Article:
Northwestern theater aims for growth in inclusivity of organizations, productions

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Daily file photo by Evan Robinson-Johnson

Cast members rehearse Waa-Mu’s 88th show “For The Record.” The musical theater organization is working to make room for different voices and experiences in this year’s show.

Jennifer Zhan, Reporter

As a new season of shows begins, members of the Northwestern Student Theatre Coalition are affirming their commitments to make their organizations and productions more inclusive of marginalized students.

Communication senior and co-chair of The Waa-Mu Show Emma Griffone said she’s proud that the musical theater organization has transformed into a more welcoming space for people of color since her first year at Northwestern University.

Last year, Griffone served as Waa-Mu’s first co-director of accessibility, inclusion and diversity. She said Waa-Mu is also working to make room for different voices and experiences in this year’s show.

“Since my freshman year, (there’s been) conversation of how theater can be more inclusive and reflective of various groups that are not just white, cis-identifying people,” Griffone said. “That’s not just reflected in race, but in terms of gender identity, sexuality and socioeconomic status. It’s really heartening to see it’s become a big part of the mission statement of a lot of theater boards.”

According to the group’s co-marketing and publicity director Yama Pouye, Spectrum Theatre Company aims to create a space where minorities can voice their experience. The Communication sophomore added that the socio-political theater group’s Fall shows aim to highlight voices outside the dominant narrative.

This year, Spectrum will present “Never Not Once,” a play focused on a mother retroactively exploring her journey with sexual assault. Pouye said the production includes marginalized characters who aren’t tokenized.

“A lot of times when there’s theatre that talks about underrepresented people, it’s very tokenized,” Pouye said. “It’s hard to see a play where there’s, say, someone who’s black on stage and it isn’t about them being black on stage.”

Marginalized people remain a minority among theater majors, Pouye said. She’s currently casting a staged reading that needs three Latinx actors, but she’s struggling to find people who aren’t already busy with other shows.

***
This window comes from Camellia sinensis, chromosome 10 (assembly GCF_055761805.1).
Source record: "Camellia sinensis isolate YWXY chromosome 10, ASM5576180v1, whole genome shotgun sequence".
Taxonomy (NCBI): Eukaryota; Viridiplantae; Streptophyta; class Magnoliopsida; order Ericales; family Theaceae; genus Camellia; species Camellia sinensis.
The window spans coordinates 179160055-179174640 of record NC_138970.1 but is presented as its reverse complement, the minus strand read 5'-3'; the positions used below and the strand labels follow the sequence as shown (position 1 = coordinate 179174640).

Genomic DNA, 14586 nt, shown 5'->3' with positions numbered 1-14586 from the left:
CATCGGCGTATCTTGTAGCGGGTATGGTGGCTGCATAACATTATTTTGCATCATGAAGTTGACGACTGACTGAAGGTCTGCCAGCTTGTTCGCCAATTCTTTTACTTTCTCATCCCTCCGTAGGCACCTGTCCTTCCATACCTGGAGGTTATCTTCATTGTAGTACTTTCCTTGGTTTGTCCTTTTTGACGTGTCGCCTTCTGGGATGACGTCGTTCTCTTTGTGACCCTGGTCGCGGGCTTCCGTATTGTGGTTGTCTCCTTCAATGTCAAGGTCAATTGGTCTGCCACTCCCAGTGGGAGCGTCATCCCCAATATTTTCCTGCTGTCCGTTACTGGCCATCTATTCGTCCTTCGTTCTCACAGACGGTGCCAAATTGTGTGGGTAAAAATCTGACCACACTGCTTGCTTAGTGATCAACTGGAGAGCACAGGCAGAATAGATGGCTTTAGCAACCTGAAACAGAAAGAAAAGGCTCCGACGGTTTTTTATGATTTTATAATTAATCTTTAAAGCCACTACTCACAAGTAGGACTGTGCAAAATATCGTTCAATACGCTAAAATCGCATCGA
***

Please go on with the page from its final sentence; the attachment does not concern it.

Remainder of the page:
Still, Communication sophomore Simran Deokule, business manager for Lipstick Theatre, said she thinks Northwestern’s theater community is committed to making progress in terms of inclusivity.

Last year, Lipstick released a statement apologizing for “a distinct lack of representation and diversity” in the feminist theater board’s “Burlesque” show. According to Deokule, the board will offer a series of empowerment workshops open to everyone in the fall.

“The whole effort is to make sure that ‘Burlesque’ is a safe space for everyone who wants to perform,” Deokule said. “(Lipstick wants to) rectify any mistakes that we may have made in the past and be super conscious about all our actions.”

The Dolphin Show also sparked controversy about inclusion after tense discussions about race in the show’s selection process last year.

Communication sophomore and WAVE Productions community outreach coordinator Mariana Leone said that while the Dolphin situation didn’t affect WAVE specifically, she thought it was a good reminder for everyone in the StuCo community to listen to each other.

This year, WAVE’s productions will feature nonbinary and transgender voices and shine a spotlight on Zelda Fitzgerald, the 1920s writer known for her marriage to F. Scott Fitzgerald. Leone said the company has made a concerted effort to prioritize diversity and inclusivity in its process of selecting stories and collaborators.

“We see this happening in this small, sort of microscopic world of Northwestern theater, but this is happening out in professional theatre everywhere,” Leone said. “This is a conversation that the StuCo community’s going to continue to have for many years to come.”

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